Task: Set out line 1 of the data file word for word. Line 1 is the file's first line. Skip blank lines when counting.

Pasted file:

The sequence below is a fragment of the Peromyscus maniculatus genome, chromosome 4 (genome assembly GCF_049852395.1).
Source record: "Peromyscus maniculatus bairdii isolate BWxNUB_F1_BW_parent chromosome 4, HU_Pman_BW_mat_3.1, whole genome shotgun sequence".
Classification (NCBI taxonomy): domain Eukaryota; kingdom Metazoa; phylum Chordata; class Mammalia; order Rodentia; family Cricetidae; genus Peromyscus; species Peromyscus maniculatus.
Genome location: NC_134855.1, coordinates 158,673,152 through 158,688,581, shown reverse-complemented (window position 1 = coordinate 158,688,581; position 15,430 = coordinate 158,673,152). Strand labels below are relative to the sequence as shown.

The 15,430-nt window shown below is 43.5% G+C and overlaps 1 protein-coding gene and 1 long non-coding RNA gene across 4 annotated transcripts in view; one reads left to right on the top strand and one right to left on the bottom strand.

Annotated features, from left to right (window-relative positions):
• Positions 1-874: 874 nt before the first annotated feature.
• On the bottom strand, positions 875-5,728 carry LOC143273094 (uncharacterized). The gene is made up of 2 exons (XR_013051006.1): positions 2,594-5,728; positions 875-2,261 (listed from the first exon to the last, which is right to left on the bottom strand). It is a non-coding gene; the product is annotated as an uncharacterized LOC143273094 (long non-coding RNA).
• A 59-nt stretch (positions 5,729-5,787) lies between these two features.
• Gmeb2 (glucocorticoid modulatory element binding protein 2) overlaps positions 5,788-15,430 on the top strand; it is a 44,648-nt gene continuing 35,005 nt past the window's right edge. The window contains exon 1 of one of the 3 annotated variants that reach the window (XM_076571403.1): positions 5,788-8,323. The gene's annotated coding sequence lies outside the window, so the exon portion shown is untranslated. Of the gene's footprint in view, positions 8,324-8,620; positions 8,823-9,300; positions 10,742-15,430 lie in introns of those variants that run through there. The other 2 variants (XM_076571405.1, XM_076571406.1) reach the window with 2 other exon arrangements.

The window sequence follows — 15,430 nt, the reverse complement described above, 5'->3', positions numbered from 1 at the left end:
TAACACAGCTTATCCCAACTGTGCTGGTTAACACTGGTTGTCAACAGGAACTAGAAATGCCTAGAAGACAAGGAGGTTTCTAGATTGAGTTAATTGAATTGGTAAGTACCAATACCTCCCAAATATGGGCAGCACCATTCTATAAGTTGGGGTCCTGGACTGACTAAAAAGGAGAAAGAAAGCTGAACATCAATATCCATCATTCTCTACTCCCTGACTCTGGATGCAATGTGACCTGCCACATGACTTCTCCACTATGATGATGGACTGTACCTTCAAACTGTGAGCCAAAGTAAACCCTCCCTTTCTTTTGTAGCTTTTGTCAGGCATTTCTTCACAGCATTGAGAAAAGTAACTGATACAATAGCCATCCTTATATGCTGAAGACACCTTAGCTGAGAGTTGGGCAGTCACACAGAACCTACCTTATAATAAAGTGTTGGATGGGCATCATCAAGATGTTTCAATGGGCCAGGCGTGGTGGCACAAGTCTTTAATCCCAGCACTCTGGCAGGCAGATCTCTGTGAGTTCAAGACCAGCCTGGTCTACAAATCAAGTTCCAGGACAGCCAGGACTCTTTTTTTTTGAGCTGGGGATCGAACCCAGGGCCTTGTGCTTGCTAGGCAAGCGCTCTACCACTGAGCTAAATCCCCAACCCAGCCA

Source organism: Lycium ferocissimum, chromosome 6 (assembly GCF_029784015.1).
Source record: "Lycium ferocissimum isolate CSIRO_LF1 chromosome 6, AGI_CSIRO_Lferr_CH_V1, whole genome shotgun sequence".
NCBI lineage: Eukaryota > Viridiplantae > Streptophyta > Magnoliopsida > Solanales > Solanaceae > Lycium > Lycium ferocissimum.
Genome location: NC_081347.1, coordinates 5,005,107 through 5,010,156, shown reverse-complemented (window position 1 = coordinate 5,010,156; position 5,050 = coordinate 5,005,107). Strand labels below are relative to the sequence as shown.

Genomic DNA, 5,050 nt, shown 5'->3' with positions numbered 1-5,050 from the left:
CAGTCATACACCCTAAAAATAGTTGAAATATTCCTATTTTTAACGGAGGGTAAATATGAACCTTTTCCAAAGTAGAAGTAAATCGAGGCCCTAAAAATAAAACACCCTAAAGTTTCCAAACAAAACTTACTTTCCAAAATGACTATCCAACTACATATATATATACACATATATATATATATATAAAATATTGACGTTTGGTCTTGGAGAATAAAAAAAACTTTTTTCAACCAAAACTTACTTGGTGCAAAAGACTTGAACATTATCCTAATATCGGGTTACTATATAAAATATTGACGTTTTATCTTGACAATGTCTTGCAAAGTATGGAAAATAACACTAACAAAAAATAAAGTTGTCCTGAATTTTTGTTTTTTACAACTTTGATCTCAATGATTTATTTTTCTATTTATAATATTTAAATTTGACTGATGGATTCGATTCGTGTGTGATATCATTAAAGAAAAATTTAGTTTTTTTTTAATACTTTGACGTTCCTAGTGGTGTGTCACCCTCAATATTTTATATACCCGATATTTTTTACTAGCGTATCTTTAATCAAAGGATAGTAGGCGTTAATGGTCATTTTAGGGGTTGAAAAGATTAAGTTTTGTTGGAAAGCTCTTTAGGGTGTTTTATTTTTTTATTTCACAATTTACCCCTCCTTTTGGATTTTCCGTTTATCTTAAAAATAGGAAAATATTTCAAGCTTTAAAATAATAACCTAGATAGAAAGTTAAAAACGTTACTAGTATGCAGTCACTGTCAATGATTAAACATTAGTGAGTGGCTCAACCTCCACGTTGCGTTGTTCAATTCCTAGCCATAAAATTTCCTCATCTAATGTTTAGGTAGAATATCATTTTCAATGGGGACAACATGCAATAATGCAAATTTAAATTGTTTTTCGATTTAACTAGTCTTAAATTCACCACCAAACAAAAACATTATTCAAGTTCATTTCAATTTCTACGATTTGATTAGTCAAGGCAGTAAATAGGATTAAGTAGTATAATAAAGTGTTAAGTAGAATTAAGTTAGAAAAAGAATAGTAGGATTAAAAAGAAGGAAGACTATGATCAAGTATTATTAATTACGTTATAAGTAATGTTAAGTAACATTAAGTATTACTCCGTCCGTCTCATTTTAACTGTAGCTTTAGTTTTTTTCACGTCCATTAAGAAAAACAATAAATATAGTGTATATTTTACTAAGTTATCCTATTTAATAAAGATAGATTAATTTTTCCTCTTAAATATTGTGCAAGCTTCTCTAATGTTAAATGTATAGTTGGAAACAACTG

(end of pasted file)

The sequence below is a fragment of the Peromyscus maniculatus genome, chromosome 4 (genome assembly GCF_049852395.1).